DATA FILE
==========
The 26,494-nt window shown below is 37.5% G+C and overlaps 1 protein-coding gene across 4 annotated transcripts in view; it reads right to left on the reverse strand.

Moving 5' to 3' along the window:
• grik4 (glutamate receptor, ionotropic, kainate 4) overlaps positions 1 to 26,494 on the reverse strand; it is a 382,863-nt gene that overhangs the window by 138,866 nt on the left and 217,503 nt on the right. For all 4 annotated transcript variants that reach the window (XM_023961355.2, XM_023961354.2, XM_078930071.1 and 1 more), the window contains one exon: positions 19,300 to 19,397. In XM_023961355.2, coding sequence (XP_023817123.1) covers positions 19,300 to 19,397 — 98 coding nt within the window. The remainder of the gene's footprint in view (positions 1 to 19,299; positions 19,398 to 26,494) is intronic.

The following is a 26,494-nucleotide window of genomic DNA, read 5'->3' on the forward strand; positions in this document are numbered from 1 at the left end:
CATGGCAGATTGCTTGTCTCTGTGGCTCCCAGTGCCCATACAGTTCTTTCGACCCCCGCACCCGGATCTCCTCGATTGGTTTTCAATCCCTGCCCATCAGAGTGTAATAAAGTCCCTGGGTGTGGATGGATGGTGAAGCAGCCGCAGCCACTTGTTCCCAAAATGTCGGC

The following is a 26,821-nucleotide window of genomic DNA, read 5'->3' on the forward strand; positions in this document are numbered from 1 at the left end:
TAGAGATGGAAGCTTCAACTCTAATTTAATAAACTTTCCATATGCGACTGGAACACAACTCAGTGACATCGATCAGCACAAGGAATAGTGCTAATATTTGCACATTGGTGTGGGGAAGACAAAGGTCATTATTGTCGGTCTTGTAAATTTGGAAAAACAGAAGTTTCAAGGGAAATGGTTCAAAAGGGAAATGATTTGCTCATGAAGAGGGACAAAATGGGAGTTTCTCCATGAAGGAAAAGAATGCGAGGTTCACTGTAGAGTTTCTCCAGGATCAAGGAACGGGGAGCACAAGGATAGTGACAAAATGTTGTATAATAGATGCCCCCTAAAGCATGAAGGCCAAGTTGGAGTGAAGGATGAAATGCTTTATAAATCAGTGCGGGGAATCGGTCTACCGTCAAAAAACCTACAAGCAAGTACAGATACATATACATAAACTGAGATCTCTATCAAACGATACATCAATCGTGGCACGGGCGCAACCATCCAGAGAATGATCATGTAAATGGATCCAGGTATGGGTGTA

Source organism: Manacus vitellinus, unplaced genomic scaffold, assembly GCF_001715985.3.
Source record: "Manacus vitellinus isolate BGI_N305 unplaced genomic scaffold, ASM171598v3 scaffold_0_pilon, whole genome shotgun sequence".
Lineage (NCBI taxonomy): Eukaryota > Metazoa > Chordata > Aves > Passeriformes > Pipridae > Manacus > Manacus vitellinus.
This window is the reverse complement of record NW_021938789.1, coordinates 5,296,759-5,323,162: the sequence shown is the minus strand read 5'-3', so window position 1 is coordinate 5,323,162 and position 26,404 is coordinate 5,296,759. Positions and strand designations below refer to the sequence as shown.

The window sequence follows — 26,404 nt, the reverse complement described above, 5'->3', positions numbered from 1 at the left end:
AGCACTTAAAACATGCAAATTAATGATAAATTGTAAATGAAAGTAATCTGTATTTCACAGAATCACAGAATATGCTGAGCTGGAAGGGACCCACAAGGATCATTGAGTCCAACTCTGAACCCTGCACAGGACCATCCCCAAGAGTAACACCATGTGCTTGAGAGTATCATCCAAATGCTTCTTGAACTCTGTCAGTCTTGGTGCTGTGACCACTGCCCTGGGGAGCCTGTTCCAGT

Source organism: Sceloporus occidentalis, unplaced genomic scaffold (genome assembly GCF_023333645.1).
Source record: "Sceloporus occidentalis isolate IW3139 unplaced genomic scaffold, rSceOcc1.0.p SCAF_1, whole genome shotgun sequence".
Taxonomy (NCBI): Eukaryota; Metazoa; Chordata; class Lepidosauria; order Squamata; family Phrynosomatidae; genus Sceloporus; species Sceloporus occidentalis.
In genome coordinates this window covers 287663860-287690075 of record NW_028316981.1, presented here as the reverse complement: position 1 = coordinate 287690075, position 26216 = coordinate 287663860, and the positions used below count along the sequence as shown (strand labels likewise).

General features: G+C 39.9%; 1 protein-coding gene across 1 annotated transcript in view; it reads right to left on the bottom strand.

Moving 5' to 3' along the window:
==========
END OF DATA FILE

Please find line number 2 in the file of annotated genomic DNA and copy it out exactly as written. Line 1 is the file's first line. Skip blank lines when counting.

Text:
Moving 5' to 3' along the window: